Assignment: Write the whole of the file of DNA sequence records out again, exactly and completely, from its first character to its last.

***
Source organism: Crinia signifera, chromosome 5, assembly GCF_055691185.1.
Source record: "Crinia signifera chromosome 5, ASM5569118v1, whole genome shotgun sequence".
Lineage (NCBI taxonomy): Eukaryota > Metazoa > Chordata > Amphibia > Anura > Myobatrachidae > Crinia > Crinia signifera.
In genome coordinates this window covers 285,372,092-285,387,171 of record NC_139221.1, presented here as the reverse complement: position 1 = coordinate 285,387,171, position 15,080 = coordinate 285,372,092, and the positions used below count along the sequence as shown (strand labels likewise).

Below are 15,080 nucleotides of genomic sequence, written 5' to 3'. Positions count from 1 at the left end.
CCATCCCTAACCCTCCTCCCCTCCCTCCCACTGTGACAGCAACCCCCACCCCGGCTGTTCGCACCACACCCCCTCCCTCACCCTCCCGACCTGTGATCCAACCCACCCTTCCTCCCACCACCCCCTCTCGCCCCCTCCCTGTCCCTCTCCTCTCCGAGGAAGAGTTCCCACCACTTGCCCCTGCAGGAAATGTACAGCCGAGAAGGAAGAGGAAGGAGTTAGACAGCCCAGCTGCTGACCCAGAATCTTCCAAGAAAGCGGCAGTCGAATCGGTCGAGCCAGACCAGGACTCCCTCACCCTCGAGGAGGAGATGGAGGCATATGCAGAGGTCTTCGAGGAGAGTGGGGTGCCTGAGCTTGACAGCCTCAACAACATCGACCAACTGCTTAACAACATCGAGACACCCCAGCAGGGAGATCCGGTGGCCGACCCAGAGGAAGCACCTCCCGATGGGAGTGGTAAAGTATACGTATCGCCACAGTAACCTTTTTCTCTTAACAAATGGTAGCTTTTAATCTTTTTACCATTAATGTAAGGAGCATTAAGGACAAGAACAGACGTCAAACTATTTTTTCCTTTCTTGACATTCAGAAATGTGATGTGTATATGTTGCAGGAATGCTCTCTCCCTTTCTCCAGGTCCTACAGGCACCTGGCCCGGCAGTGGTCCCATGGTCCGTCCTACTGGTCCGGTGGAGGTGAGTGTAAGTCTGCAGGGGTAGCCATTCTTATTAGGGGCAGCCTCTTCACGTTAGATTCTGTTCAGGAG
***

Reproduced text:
Source organism: Crinia signifera, chromosome 5, assembly GCF_055691185.1.
Source record: "Crinia signifera chromosome 5, ASM5569118v1, whole genome shotgun sequence".
Lineage (NCBI taxonomy): Eukaryota > Metazoa > Chordata > Amphibia > Anura > Myobatrachidae > Crinia > Crinia signifera.
In genome coordinates this window covers 285,372,092-285,387,171 of record NC_139221.1, presented here as the reverse complement: position 1 = coordinate 285,387,171, position 15,080 = coordinate 285,372,092, and the positions used below count along the sequence as shown (strand labels likewise).

Below are 15,080 nucleotides of genomic sequence, written 5' to 3'. Positions count from 1 at the left end.
CCATCCCTAACCCTCCTCCCCTCCCTCCCACTGTGACAGCAACCCCCACCCCGGCTGTTCGCACCACACCCCCTCCCTCACCCTCCCGACCTGTGATCCAACCCACCCTTCCTCCCACCACCCCCTCTCGCCCCCTCCCTGTCCCTCTCCTCTCCGAGGAAGAGTTCCCACCACTTGCCCCTGCAGGAAATGTACAGCCGAGAAGGAAGAGGAAGGAGTTAGACAGCCCAGCTGCTGACCCAGAATCTTCCAAGAAAGCGGCAGTCGAATCGGTCGAGCCAGACCAGGACTCCCTCACCCTCGAGGAGGAGATGGAGGCATATGCAGAGGTCTTCGAGGAGAGTGGGGTGCCTGAGCTTGACAGCCTCAACAACATCGACCAACTGCTTAACAACATCGAGACACCCCAGCAGGGAGATCCGGTGGCCGACCCAGAGGAAGCACCTCCCGATGGGAGTGGTAAAGTATACGTATCGCCACAGTAACCTTTTTCTCTTAACAAATGGTAGCTTTTAATCTTTTTACCATTAATGTAAGGAGCATTAAGGACAAGAACAGACGTCAAACTATTTTTTCCTTTCTTGACATTCAGAAATGTGATGTGTATATGTTGCAGGAATGCTCTCTCCCTTTCTCCAGGTCCTACAGGCACCTGGCCCGGCAGTGGTCCCATGGTCCGTCCTACTGGTCCGGTGGAGGTGAGTGTAAGTCTGCAGGGGTAGCCATTCTTATTAGGGGCAGCCTCTTCACGTTAGATTCTGTTCAGGAG